MELBOURNE, Australia -- Formula One mania in Australia has certainly not been lost on Daniel Ricciardo.
The McLaren driver and local hero, who is gearing up for his first Australian Grand Prix since 2019 and ninth as a fulltime driver, admits he's never experienced anything quite like what's taking place this year in Melbourne.
"It's always been pretty wild here, there's no denying that," said Ricciardo on Friday morning. "But it felt like it was turned up a notch, or two, or three. Yesterday was a perfect example. It's a Thursday and the walk in ... the fans ... I don't know if they thought the race was yesterday, but it felt like a Sunday.
"For a Thursday, and I'm talking around the world, it was the busiest Thursday I've ever experienced walking into a paddock. That certainly stood out. It's awesome. It's definitely a good crazy and there's a lot of support and love. I think everyone's just stoked to have the race back. It's a special feeling."
The 2020 Australian Grand Prix was famously cancelled at the 11th-hour, after a McLaren team member tested positive to COVID-19 and the team then withdrew from the event. Last year's race in Melbourne was slated for late November but was also forced to be abandoned due to logistical concerns centred around COVID-19.
During the 36-month gap between races at Albert Park, Netflix's docuseries Drive to Survive began booming, attracting a new legion of fans to the sport. It appears to be the catalyst in a completely sold out 2022 Australian Grand Prix.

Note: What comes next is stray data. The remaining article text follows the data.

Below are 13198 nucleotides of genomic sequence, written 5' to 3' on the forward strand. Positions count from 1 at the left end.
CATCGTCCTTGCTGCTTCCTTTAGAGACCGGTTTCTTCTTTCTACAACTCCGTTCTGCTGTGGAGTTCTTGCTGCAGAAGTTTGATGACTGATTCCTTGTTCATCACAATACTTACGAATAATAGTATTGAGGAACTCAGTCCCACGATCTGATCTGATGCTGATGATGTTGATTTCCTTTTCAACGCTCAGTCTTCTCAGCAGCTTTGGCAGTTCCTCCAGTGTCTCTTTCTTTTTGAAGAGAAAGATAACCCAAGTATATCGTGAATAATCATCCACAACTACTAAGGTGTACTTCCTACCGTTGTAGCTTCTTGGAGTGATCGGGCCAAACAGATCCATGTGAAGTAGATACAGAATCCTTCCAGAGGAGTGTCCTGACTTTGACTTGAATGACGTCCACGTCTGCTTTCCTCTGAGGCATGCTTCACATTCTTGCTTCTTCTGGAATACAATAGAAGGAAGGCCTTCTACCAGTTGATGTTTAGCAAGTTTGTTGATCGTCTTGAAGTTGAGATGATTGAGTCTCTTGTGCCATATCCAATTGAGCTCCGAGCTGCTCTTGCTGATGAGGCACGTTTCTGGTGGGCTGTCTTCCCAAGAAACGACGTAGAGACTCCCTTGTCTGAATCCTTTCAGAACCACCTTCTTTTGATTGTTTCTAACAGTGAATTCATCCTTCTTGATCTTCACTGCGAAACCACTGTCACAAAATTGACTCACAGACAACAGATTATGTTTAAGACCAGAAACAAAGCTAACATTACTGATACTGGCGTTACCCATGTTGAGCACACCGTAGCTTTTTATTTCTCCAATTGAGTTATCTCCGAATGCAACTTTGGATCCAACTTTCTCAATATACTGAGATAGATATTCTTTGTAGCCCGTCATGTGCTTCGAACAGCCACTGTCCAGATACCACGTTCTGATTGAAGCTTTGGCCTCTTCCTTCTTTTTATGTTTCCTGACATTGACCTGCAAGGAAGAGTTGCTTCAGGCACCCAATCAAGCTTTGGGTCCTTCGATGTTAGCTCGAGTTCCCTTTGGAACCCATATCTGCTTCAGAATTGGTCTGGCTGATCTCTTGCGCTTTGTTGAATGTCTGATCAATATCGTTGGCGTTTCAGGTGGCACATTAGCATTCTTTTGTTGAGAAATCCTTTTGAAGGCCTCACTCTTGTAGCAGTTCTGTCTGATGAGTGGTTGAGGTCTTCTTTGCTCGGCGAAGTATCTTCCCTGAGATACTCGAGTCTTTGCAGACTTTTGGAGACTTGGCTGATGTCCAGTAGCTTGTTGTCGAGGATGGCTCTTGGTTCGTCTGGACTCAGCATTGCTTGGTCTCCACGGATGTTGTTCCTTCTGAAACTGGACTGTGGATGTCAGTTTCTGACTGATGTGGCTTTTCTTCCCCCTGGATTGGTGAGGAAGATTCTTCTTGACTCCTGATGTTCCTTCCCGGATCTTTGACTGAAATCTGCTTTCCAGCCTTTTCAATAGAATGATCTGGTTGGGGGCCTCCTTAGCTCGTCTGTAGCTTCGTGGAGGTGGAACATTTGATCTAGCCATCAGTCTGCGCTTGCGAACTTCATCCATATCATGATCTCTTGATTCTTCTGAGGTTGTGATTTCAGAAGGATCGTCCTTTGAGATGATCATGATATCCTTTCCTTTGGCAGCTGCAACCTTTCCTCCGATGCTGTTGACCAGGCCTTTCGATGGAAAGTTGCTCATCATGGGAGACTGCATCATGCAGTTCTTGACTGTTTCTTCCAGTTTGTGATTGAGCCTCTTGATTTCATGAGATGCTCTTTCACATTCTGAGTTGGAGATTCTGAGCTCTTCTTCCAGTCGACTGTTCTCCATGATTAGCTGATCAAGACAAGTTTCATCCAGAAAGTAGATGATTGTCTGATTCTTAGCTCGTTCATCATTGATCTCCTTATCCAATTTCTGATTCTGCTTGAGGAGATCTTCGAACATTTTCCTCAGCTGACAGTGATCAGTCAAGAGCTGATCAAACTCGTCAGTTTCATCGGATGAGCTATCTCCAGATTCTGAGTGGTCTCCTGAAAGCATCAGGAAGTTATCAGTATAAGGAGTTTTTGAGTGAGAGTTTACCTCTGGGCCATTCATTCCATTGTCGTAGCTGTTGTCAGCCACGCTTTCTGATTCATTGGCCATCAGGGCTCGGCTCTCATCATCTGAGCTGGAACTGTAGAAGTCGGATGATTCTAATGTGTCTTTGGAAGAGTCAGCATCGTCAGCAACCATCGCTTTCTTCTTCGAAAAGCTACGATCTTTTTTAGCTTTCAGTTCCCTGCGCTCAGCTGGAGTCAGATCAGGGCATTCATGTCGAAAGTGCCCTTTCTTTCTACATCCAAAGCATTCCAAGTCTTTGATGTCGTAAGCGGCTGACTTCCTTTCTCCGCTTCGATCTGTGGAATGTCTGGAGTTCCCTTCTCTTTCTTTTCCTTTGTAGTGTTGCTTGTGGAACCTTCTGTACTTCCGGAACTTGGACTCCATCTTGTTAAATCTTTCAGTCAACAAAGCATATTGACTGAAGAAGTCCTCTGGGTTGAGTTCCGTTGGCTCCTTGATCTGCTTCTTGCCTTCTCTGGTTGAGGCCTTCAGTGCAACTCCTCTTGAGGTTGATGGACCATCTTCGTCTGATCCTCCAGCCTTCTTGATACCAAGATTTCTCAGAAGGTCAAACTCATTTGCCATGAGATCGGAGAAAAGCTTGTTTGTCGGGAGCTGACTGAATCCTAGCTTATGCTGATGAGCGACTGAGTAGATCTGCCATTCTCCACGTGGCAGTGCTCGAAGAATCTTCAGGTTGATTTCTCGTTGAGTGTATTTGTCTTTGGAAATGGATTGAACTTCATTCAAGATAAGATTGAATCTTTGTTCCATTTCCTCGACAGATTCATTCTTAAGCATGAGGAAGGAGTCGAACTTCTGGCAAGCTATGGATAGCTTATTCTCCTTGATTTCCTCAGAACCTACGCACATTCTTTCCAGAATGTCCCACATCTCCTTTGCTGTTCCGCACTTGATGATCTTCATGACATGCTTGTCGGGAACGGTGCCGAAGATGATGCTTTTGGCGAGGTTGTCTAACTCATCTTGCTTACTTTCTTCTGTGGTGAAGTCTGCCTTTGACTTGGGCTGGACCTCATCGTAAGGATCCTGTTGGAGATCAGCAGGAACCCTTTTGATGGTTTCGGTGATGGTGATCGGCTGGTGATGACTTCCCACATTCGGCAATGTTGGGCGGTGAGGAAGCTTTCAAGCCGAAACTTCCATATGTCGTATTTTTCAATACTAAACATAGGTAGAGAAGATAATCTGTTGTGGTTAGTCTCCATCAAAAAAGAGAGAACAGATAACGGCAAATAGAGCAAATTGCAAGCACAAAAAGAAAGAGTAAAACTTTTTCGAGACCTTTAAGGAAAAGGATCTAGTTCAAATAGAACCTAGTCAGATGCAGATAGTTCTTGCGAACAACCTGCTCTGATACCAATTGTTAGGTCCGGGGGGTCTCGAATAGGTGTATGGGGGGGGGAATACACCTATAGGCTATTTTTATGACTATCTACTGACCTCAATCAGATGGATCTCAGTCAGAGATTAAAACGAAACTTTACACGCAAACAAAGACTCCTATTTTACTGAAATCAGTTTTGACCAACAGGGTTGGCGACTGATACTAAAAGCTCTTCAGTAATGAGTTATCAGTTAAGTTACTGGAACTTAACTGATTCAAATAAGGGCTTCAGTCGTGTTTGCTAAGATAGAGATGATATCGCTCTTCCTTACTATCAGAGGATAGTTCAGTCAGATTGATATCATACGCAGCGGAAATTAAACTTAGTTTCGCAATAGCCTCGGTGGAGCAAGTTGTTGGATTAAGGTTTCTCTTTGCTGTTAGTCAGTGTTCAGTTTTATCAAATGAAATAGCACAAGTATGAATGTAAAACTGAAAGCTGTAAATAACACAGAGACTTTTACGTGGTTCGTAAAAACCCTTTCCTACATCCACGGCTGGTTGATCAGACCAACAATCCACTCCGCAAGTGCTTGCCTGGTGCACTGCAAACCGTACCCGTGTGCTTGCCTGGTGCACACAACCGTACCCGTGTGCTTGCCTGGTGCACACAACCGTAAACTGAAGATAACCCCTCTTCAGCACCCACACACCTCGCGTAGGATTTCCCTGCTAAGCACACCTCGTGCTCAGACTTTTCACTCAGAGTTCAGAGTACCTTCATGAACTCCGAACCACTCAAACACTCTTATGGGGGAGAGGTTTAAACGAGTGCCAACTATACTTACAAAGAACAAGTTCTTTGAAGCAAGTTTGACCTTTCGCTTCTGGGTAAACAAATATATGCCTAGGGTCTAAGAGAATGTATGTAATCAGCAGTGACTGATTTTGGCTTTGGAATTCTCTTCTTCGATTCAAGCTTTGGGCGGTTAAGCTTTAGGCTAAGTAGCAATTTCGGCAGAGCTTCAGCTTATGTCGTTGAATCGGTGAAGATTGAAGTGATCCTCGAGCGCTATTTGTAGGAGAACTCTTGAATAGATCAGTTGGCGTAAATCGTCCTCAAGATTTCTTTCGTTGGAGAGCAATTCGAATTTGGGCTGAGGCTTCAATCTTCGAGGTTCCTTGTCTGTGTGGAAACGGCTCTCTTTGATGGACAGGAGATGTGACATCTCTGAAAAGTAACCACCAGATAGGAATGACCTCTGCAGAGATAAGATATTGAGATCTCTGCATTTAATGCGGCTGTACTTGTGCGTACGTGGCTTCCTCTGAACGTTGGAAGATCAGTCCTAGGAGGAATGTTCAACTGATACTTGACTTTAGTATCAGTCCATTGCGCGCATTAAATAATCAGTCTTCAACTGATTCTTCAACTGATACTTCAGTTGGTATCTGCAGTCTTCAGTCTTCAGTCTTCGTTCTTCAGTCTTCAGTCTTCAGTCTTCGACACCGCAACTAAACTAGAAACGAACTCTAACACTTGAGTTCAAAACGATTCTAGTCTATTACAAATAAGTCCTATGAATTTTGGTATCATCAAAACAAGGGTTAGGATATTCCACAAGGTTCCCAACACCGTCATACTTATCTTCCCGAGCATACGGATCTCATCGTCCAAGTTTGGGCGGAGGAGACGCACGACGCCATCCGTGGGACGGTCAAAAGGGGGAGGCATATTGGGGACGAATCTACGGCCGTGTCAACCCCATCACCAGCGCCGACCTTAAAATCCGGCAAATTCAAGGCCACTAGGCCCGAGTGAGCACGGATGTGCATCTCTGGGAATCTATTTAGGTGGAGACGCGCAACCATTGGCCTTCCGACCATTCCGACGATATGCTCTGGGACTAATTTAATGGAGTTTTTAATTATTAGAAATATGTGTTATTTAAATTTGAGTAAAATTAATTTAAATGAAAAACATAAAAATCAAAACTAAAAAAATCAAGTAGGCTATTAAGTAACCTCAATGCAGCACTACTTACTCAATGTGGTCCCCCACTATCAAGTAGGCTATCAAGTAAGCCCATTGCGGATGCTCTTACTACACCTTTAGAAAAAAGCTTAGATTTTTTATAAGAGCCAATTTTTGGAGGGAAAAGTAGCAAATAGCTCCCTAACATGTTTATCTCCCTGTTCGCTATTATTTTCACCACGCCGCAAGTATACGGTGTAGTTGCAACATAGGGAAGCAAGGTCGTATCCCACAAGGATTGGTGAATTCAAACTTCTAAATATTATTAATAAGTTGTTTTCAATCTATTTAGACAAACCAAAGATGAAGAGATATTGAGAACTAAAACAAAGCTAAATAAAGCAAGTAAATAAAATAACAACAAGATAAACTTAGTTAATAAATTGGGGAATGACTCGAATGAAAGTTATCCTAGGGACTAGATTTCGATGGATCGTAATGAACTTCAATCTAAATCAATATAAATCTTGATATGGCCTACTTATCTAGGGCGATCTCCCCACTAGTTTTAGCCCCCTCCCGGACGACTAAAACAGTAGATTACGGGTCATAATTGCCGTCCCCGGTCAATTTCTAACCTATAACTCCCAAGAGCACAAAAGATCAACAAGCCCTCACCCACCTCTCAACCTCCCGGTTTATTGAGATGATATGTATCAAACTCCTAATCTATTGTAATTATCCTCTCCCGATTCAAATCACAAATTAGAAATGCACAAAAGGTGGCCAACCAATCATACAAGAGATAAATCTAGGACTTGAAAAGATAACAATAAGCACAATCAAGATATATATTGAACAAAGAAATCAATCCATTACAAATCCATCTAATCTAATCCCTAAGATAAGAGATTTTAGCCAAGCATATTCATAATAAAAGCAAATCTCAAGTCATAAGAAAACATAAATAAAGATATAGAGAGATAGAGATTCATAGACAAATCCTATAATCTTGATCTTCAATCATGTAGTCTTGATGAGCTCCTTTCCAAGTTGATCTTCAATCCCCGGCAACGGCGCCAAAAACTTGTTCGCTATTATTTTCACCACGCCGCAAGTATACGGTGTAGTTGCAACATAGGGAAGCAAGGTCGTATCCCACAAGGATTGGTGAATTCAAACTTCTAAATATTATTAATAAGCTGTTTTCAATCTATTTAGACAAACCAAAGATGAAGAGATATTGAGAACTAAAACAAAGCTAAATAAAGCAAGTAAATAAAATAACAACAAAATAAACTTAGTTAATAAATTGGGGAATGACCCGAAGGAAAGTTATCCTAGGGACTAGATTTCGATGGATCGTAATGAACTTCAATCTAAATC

F1 is expecting in excess of 410,000 fans to attend this weekend's event (Friday - Sunday), which would make it Australia's highest-attended sporting event in history. Australian Grand Prix Corporation chief Andrew Westacott believes the number could have been even greater had they been permitted to sell additional tickets, with an expected 25,000 set to miss out on a raceday ticket altogether.
"We didn't come here for two years and we've seen all around the world how much F1 has grown, thanks to Netflix and thanks to how exciting the battle has been," said championship leader Charles Leclerc. "To come back here after two years ... it shows that it has also grown here."
Another major difference this year in Melbourne are the changes which have been made to the circuit, an attempt to move away from the relatively uneventful races hosted at Albert Park in the past.
The bumpy street circuit has been resurfaced and shortened by 28 metres, with seven corners modified and two turns completely removed, bringing the total down to 14. The most notable alteration is at Turn 1, with the opening right-hander now 2.5m wider and offering drivers more racing lines. Turns 6 and 11 have also been widened to allow for faster speeds through the back half of the lap, in the hope it leads to more overtaking opportunities.
"A few of us drivers were involved in the discussions on how we could make Albert Park a little more racer friendly on Sunday," said Ricciardo. "From a driver's point of view, it was always enjoyable but not a track which provided the most amount of overtaking.
"I'm going to claim all of it if the race is wicked and awesome and everyone's talking well about it!"